When you were a child, having a Japanese meal meant zooming straight for the kid’s section on the menu and trying to figure out whether you’d prefer your dinner to come in a shinkansen or a plane. Fast forward to jaded adulthood, and you’re probably hitting up the sake bar or list first thing through the door, because what’s enjoying Japanese food without being able to clink cups and yell, “kanpai“?
To a casual drinker, the barrier for entry into sake is far less intimidating then delving into spirits like whisky. This clear rice wine, more appropriately termed nihonshu, is light to drink, with barely any astringency on the nose. It has the typical ABV European wines would have, ranging from 9 to 16 percent, so you can drink with the ease of not getting too drunk (sort of). Rumour has it that sake hangovers don’t feel nearly as lethal as other wine and spirit classes too, but don’t quote us on that.
If you’re looking for a sake bar to call port at this weekend, here’s our take on the best sake bars in Singapore.
Bam! is a unique tapas and sake place that serves you top-line sake and Euro-fusion bites. It’s a place that’s hip, lively and warm, with a carefully curated sake menu that spans 100 bottles. Bam! doesn’t just focus on sake from the main sake-producing regions, but brings in lesser known bottles from smaller breweries like Shizuoka and Tochigi. If you’re looking for a great dinner and drinks option to cap off your evening, make Bam! the one to visit.
Kakure is the sake bar accompaniment to the fine dining Japanese restaurant, Ki-Sho. Housed in a black-and-white colonial bungalow, coming to Kakure means taking your sake seriously, and wanting to fork out equally serious prices. That shouldn’t be any deterrent if you love quality rice wine. The bar serves omakase and sake, with a jaw-dropping supply of artisanal bottles to set any sake fan’s heart on fire. Opt for the pairing menu to make the experience count.
This small, intimate sake bar will transport you into the heart of Tokyo just by passing through the panelled doors. Orihara Shoten is a bar where sake is revered, and you’ll find no typical mass-market labels here. Instead, the bulk of its offerings comprises rare and artisanal bottles for the keen sake enthusiast to try. The bar also has a seasonal sake of the day, if you’re a tad overwhelmed by the 200 bottles in stock.
Hakata ramen restaurant Ippudo is already a household name in Singapore. Its bar and retail outlet is one where you can line your stomach with noodles as you pore over an intense sake menu, spanning limited first-press seasonal sakes, and over 50 sakes by the glass on the menu. You can be sure that the sake you’re about to enjoy has been picked by a discerning expert, as its resident sommelier actually flies down to the brewery to sample each expression before they appear at Bar Ippudo. Sake novices can also order a tasting flight, with three sakes to sample.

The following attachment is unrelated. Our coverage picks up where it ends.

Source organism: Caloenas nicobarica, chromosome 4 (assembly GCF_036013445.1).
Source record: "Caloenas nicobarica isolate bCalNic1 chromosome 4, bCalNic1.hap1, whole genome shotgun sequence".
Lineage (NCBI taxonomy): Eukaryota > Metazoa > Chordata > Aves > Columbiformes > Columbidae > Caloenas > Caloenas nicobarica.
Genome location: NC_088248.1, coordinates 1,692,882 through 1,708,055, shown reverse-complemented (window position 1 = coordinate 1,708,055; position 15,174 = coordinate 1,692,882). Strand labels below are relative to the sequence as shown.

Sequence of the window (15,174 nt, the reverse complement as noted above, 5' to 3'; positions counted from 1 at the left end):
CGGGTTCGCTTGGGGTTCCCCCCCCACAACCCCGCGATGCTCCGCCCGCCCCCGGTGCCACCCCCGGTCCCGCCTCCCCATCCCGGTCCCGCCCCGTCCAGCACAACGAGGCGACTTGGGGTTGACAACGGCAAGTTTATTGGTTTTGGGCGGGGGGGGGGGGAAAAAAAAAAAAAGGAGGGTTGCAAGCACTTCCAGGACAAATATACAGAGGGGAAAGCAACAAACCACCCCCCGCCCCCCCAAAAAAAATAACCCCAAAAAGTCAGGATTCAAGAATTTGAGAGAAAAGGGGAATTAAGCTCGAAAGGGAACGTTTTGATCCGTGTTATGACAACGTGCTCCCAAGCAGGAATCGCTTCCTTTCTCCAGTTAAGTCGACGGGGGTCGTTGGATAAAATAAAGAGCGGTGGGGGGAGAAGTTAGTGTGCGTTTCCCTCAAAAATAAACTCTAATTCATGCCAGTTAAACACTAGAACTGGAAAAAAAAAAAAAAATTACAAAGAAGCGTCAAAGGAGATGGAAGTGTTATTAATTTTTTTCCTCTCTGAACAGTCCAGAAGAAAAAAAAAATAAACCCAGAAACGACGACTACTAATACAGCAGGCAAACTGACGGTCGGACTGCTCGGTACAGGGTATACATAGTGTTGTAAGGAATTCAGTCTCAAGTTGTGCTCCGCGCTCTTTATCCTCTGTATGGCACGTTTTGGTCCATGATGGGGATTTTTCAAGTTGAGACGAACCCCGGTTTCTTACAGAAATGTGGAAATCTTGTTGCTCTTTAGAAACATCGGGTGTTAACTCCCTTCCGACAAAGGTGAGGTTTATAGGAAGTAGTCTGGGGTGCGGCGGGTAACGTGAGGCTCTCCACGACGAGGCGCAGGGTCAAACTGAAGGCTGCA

Just to be clear, this place wasn’t named after Naruto’s son. Instead, this sake bar on the second level of Bōruto houses sake in a vault, with over 50 labels being exclusive to this bar by the bottle. Those not mentally prepared to drop a couple hundred and up on a bottle can seek help from the in-house sommelier, or pick a sake from a list of 15 available by the glass. Despite the high-end variants of sake sold here, Bōruto’s happy hour promotions are wallet-friendly. Happy hours are from Monday to Saturday, 4:30pm to 8pm.
Mobomoga may be the new kid on the sake bar block, but it’s got plenty to offer the keen sake drinker. Rare sakes are aplenty, sharing space with izakaya-style bites in this snug UE Square joint. You don’t have to know your sake to enjoy your time here either, as the resident bartender has enough knowledge for two. State your flavour of choice and he’ll dish out recommendations. Your greatest trouble is finding the bar, as it is hidden behind a door framed by a red light in the unit.
Parked on the second floor of a Telok Ayer shophouse is Kabuke, a restaurant-bar that serves up contemporary Japanese bar bites alongside a wide selection of sakes. Their sake menu is especially useful for amateurs, describing the rice wine according to flavour profiles, with flights also available for tasting. Plus, Kabuke has unagi tempura and camembert mochi for you to munch on. Enough said.
Michelin-starred Nouri is not a sake bar by definition, but it does have a healthy array of sakes on its drinks menu. Its presence is in part thanks to the restaurant’s focus on food and drinks that cross cultures, hence Japanese wines finding a home in Singapore, as well as the fact that the beverage director, Matthew Chan, is a certified sake sommelier.
Big Sake Bar prides itself on offering sakes in a convivial atmosphere that feels almost like Japan. Sakes are reasonably priced here, available by the bottle alongside regular “sake of the month” promotions that sell them by the glass. Apart from the extensive list of wines, Big Sake Bar offers classic Japanese bar bites, including grilled food, sashimi, sushi and don bowls.
Snug is what comes to mind when you step into Kamoshita, a small sake bar and oden restaurant along Neil Road. Along with warming portions of the wintertime staple, Kamoshita has a regularly updated roster of sakes sourced from across Japan, spotlighting both big-name and small-batch brewers.